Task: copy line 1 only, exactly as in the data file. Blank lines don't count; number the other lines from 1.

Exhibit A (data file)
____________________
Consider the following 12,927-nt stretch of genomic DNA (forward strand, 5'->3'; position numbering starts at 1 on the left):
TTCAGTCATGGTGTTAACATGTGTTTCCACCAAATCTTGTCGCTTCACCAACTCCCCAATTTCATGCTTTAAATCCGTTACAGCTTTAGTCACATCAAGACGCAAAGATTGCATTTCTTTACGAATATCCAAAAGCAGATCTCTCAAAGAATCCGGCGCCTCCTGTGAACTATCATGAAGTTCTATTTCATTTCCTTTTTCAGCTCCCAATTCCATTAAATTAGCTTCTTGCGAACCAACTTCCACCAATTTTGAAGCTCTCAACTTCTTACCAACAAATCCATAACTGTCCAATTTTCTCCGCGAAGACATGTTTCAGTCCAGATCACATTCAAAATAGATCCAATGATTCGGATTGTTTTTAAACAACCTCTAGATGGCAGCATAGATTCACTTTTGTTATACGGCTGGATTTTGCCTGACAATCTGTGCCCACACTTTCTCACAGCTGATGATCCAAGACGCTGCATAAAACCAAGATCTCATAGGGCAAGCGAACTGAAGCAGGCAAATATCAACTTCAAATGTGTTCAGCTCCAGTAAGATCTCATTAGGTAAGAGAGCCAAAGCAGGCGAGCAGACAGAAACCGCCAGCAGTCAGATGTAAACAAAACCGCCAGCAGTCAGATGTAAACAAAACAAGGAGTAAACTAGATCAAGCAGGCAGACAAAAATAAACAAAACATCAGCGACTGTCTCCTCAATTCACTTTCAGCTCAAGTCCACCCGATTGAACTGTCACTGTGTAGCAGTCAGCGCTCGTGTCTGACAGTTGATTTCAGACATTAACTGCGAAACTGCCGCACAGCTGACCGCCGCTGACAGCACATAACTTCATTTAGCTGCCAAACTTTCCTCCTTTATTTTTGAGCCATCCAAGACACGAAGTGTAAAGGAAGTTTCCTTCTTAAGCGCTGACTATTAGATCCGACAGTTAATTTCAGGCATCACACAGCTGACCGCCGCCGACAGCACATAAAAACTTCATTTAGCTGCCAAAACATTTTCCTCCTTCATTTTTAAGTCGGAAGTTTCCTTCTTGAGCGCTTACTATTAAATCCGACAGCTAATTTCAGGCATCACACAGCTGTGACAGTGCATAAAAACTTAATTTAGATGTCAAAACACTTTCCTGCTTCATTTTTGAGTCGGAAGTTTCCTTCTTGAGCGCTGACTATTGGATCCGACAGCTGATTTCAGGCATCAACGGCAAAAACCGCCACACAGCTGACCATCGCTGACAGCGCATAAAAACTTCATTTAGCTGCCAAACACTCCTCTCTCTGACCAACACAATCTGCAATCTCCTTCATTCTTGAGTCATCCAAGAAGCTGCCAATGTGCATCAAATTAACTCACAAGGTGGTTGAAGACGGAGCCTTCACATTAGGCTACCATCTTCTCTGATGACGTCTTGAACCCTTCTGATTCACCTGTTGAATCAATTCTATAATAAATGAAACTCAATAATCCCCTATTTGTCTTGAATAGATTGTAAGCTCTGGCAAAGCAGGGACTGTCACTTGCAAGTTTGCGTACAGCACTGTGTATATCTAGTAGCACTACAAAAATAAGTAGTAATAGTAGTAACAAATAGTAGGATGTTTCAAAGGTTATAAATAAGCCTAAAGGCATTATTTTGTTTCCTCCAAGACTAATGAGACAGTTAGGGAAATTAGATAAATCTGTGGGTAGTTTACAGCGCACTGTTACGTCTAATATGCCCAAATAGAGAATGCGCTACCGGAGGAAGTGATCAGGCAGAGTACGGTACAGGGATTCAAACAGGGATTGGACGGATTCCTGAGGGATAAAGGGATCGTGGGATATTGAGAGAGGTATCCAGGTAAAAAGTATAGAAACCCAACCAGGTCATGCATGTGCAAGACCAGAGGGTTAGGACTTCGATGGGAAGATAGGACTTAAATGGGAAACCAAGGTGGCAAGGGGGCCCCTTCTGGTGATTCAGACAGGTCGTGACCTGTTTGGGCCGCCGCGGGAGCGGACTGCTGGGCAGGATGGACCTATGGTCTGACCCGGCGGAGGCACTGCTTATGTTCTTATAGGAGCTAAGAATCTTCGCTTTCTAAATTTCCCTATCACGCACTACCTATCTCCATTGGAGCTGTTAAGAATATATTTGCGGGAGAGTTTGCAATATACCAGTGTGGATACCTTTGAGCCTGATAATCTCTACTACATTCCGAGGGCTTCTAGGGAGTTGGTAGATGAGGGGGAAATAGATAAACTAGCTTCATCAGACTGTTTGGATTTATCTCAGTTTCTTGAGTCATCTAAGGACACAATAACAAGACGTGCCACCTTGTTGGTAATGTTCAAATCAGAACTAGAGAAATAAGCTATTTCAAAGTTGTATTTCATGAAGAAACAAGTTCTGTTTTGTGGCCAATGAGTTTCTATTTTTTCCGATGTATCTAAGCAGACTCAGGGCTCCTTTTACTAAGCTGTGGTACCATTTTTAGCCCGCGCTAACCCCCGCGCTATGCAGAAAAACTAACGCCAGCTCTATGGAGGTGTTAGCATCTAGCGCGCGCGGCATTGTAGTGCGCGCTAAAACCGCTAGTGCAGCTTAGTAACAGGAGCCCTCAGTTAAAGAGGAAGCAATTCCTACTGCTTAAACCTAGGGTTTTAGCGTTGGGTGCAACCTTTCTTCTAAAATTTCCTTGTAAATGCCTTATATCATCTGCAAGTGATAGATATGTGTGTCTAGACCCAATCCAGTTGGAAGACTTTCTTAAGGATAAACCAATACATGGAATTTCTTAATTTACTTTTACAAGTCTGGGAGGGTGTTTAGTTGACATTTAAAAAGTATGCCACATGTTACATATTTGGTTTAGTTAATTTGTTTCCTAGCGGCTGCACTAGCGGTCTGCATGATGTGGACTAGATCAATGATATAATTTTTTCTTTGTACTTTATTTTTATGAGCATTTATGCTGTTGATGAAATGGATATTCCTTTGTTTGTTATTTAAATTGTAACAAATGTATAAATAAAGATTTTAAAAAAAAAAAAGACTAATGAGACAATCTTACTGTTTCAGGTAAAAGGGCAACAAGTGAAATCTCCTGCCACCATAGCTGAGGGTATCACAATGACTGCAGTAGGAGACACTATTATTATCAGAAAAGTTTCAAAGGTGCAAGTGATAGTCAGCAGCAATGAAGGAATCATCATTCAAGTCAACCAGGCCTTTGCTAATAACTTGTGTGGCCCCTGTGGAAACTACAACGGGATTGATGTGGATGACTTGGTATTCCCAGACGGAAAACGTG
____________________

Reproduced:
Consider the following 12,927-nt stretch of genomic DNA (forward strand, 5'->3'; position numbering starts at 1 on the left):